New program teaches how to prevent threats


New program teaches how to prevent threats

7:39 p.m. PST December 5, 2015

In 2007, after the mass shooting at Virginia Tech University, leaders at Chemeketa Community College realized they were not as well-prepared as they wanted to be.

In fact, staff wanted not only to be prepared to respond to such an event, but to find ways to prevent it.

“At the time, we had no formal method of evaluating threats or behavior,” said Bill Kohlmeyer, who worked for the Salem Police Department for 30 years before becoming Chemeketa’s director of public safety. “The dean of students and I would meet and discuss issues and decide on a plan of action. It was just the two of us involved in the process.”

Kohlmeyer and others at the school expanded the school’s safety plan to include a broader group of people, and have created a program that is getting interest from public safety groups in other states, and even other countries. There’s so much interest, the school is starting a series of online classes.

The program, called Threat Management Resources, starts in January. It will be a certificate program, beginning with six classes in its first term, including Fundamentals of Threat Assessment, Behavioral and Mental Health, and Cyber Investigation.

The program will teach people how to create a threat assessment team, understand the ethical and legal implications of such a team, prevent, mitigate and respond to workplace violence, and implement and evaluate an emergency response plan.

It also will provide training in active-shooter response, safety for places of worship, and trauma response. The classes are intended for anyone responsible for threat prevention, such as police officers, lawyers and human resource directors.

Since word of the program spread, people from around the world, from Canada to Kenya, have shown interest. Program director Rebecca Bolante said even Scotland Yard has reached out to her.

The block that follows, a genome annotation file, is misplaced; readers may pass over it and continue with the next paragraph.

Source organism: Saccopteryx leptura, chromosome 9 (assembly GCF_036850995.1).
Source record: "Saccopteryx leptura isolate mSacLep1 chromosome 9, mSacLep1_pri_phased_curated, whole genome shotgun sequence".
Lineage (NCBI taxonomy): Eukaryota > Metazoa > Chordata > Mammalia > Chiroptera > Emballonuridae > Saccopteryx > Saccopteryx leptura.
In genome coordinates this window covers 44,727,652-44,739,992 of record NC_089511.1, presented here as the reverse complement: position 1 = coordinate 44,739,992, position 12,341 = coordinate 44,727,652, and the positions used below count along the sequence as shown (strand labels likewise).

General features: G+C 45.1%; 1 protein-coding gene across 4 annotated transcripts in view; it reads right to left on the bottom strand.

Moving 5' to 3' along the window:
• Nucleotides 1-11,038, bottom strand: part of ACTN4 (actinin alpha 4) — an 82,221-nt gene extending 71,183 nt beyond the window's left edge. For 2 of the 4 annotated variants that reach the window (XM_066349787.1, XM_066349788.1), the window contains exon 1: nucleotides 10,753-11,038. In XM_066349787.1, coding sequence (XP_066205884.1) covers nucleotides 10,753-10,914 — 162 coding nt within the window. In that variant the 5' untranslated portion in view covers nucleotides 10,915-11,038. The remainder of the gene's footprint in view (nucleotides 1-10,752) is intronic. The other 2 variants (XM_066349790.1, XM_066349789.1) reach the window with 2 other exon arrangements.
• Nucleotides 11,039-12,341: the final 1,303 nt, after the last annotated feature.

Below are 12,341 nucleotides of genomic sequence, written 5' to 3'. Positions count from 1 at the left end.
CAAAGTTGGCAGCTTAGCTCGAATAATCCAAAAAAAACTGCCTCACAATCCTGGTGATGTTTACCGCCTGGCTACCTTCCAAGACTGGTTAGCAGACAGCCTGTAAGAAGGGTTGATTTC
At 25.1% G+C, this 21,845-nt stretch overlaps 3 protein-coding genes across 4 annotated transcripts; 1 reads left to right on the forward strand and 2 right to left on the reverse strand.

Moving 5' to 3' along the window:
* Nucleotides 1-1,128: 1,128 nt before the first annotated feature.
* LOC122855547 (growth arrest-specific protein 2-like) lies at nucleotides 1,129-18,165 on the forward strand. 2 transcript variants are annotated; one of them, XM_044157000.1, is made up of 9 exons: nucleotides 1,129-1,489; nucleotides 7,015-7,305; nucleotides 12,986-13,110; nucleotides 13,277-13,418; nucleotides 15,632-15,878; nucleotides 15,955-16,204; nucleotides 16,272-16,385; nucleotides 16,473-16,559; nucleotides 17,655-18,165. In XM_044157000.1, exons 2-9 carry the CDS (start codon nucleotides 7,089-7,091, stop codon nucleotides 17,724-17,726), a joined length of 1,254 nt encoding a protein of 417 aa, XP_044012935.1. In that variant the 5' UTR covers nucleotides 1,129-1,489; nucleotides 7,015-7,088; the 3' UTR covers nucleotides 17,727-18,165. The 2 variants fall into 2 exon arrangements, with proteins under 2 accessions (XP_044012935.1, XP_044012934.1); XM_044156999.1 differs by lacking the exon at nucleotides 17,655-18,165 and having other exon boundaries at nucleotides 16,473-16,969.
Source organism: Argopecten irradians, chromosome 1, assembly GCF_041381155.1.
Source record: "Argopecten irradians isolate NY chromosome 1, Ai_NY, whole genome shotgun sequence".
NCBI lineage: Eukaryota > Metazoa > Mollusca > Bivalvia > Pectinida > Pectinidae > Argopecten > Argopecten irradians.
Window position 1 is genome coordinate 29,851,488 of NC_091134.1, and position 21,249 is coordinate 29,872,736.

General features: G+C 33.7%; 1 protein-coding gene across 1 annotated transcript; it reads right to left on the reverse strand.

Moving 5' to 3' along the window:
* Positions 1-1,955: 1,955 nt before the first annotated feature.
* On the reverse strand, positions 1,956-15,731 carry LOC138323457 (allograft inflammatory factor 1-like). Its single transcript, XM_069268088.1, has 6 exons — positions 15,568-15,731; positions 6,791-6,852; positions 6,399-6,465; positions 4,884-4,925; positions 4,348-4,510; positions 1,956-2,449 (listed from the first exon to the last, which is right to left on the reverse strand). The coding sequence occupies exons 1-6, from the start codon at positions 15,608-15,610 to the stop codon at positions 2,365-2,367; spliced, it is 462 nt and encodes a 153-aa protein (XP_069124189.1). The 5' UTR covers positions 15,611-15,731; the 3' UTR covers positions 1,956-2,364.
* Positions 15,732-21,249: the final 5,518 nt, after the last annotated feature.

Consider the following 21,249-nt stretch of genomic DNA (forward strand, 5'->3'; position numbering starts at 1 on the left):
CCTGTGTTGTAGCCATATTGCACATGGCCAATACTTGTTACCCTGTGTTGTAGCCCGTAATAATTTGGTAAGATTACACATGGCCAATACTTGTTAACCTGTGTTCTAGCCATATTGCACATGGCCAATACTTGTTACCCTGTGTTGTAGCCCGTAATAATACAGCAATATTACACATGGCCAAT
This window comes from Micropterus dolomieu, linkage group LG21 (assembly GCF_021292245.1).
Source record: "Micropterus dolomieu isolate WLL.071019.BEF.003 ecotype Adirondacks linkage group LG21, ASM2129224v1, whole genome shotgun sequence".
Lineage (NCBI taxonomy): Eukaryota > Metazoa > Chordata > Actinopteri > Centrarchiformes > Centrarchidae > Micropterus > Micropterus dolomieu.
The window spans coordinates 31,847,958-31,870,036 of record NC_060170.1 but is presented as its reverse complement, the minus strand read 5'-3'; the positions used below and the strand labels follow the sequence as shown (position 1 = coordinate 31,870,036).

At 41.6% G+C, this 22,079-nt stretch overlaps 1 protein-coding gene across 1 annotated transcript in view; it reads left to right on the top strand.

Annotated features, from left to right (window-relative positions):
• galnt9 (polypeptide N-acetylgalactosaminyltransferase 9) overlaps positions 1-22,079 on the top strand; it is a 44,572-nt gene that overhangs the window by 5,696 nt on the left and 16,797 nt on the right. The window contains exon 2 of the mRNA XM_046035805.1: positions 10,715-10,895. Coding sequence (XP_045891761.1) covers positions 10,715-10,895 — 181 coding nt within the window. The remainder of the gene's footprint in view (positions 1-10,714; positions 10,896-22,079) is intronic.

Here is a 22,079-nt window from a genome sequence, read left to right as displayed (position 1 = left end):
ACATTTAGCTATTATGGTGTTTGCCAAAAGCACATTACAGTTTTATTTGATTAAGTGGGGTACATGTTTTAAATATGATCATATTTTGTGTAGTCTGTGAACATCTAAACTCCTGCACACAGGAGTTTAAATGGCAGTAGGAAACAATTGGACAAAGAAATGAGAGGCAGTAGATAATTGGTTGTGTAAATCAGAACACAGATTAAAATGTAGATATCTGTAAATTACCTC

The program is focused on behavioral threat assessment: how to evaluate the behaviors of an individual to see if they indicate a propensity for violence.

Since creating the new threat assessment team nearly seven years ago, Chemeketa has been able to better observe individuals and prevent threats, whether those threats might have led to harming students and staff, or harming the individual in question.

“It is nearly impossible to document or measure something that doesn’t happen, and if threat assessment is working, nothing happens,” Kohlmeyer said. “That’s our goal: nothing happening.

“I believe we have identified and managed some situations that had the potential to be very serious.”

Program director Bolante, who is also an instructor for the program, wrote her dissertation on threat assessment at community colleges and has spent 12 years at Chemeketa.

Bolante said experts have been noticing for years that many individuals who have committed large acts of violence showed signs of “leakage.”

Leakage, or advance indicators of targeted violence, can be anything from threatening writing samples to aggressive YouTube posts.

Lt. David Okada of the Salem Police Department has been working in threat assessment for more than 15 years.

He compared behavioral assessment to the Homeland Security initiative: “If you see something, say something.”